Are you seeking group therapy services for Sexual Assault/Abuse in St. Louis? Here are some resources at the YWCA for 2019
As many sexual trauma survivors are feeling re-victimized by the political climate, the justice department suddenly made changes the definitions of sexual assault, significantly narrowing it, limiting the ability for victims to receive justice, and reducing the safety of our community. Read more here in a statement from the National Partnership to End Interpersonal Violence.
This year has been a big couple years for sexual assault in the headlines: Bill Cosby convicted, Taylor Swift and her sexual assault case, #MeToo, Presidential scandals, Brett Kavanaugh and the supreme court seat, rape kit testing laws being passed, Betsy Devos in the Education Department making changes to Title IX in favor of rights for the accused. As we get further into opening people's eyes to the prevalence of the problem, more and more people are wanting to look away, to decry this as a politically motivated issue, and a growing concern about the status of men, to fear for the men, men saying they are afraid to be alone with women, others saying that the Metoo movement has caused REAL victims to no longer be taken seriously. I have heard that frats of businesses that traditionally supported sexual assault related causes are now shying away, distancing themselves from something they now feel attacked by.
Despite the discomfort that this raises, more and more people have learned of their loved one's trauma histories...secrets long buried are now revealed. People have a greater understanding of the people they are with than ever before, in some cases bringing them closer, other times pulling them apart due to lack of support. However, despite all the talk about sexual assault, there is still so much that people do not understand, most often having to do with consent and the justice system. any people still believe the myth that most rapes are committed by strangers, that there is evidence, that there are injuries, that the case is investigated by police, that rape cases make it to trial, that rapists will be convicted, that most rape accusations are false, that victims have clear memories of what happened, that REAL victims report the crime immediately. No. Just No. These myths are simultaneously exhausting and hurtful.
Tonight I heard a great program on NPR's REVEAL that addressed many of these myths through great in-depth reporting. I recommend giving this two part program by Reporters: Mark Greenblatt and Mark Fahey of Newsy and Bernice Yeung of ProPublica a listen.
While we are on the subject of consent, check out this amazing third grade level explanation of consent that could make the world a better place if everyone had this in school.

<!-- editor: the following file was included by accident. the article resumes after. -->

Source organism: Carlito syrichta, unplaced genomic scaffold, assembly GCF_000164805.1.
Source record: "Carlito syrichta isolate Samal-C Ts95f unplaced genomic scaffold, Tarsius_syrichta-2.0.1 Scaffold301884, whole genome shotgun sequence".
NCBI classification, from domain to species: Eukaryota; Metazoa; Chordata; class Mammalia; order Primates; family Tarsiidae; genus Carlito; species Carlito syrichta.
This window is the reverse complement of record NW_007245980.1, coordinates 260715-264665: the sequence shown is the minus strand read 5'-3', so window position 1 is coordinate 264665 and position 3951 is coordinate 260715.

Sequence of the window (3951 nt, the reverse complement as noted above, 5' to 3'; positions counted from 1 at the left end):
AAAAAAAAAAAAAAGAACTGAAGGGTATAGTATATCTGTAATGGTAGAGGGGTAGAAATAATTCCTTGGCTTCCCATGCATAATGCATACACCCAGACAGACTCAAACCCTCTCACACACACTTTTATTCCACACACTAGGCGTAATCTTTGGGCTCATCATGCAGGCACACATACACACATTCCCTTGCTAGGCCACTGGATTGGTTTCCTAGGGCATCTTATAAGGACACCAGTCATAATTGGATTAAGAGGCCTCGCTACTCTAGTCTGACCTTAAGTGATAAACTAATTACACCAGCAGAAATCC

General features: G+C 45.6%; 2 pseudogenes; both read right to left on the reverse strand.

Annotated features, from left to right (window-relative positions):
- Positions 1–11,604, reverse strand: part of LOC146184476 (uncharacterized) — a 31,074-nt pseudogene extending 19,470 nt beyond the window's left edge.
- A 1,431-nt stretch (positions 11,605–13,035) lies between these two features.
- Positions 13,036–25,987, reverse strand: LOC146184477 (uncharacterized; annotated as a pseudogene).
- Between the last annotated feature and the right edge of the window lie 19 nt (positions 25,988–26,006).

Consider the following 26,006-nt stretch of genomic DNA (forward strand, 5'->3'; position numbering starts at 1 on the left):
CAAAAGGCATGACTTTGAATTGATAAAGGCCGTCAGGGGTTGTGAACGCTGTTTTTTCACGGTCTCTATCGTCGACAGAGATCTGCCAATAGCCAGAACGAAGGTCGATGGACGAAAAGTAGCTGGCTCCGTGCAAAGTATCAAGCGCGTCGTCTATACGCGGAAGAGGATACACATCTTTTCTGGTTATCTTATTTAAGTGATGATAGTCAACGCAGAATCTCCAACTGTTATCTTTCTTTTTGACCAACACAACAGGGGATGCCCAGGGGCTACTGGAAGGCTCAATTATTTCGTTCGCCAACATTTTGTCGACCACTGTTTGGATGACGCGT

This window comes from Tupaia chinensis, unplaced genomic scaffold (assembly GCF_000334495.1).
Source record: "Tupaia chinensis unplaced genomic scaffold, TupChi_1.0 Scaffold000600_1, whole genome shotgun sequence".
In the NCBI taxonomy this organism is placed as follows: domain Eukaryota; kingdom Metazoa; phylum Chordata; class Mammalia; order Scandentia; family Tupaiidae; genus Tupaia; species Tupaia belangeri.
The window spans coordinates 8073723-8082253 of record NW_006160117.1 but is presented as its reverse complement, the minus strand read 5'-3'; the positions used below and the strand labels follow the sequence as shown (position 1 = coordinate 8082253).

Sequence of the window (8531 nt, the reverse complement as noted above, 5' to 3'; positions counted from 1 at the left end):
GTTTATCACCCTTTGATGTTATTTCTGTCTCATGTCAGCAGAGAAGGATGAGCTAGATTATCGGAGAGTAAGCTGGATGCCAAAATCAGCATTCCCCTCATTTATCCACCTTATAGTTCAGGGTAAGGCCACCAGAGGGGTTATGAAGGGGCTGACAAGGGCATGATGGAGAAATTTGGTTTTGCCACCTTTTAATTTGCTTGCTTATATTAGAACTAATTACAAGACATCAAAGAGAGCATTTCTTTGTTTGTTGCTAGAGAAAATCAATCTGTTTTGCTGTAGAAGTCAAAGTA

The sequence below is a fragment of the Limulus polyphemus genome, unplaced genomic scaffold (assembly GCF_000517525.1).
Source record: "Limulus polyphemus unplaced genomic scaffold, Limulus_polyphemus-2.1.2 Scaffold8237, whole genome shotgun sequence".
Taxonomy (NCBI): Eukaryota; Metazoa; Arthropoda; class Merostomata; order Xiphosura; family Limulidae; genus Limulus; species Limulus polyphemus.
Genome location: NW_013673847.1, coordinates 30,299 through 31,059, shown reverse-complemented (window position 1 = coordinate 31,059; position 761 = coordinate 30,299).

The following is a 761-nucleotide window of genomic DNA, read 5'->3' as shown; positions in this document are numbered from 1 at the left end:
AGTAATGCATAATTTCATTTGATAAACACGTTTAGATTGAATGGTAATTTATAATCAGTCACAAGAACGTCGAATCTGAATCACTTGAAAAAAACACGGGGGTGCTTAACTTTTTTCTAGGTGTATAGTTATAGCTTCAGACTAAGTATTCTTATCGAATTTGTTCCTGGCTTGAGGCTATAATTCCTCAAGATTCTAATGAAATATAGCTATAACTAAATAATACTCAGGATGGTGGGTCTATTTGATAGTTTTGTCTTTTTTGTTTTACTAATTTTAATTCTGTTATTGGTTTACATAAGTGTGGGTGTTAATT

Several of the trauma and sexual violence conferences I have attended this year have brought up the MeToo movement and where we are headed next. With Google execs walking out over sexual harassment policies protecting the accused and forcing victims into arbitration, we are seeing one angle that needs to be addressed. Along with this there needs to be more attention paid to Non-Disclosure Agreements (NDAs) and how they too serve to protect the perpetrators, not the victims. Indeed, there were multiple cases that came to light this year with high profile politicians, media giants, and actors and producers whose abuses were allowed to continue due in part to NDAs. Not only do NDAs use secrecy that protects perpetrators, but this silence is also particularly a malignant cancer for victims. Trauma therapists have long known that a primary factor in healing is the ability to tell one's story and receive support for it. NDAs deny this to victims.
On other fronts, groups like Equal Means Equal have been working on ratifying the Equal Rights Amendments to get equality for women and men formally recognized in the constitution...a job started in the 1970's. With recognition of the ERA, it would strengthen the ability for prosecute sexual assault related cases. With more places like Missouri enacting strict legislation about handling and testing of rape kits, there are bound to be more changes in the justice system ahead.
I was recently interviewed about my work as a Sexual Trauma Therapist on Angela Skurtu's AboutSex podcast. Angela is a Marriage and Family Therapist in the St. Louis are who recently published a book on Infidelity. She and her husband Josh have a podcast about sexual related topics. Tune in to hear my recent January interview about sexual trauma.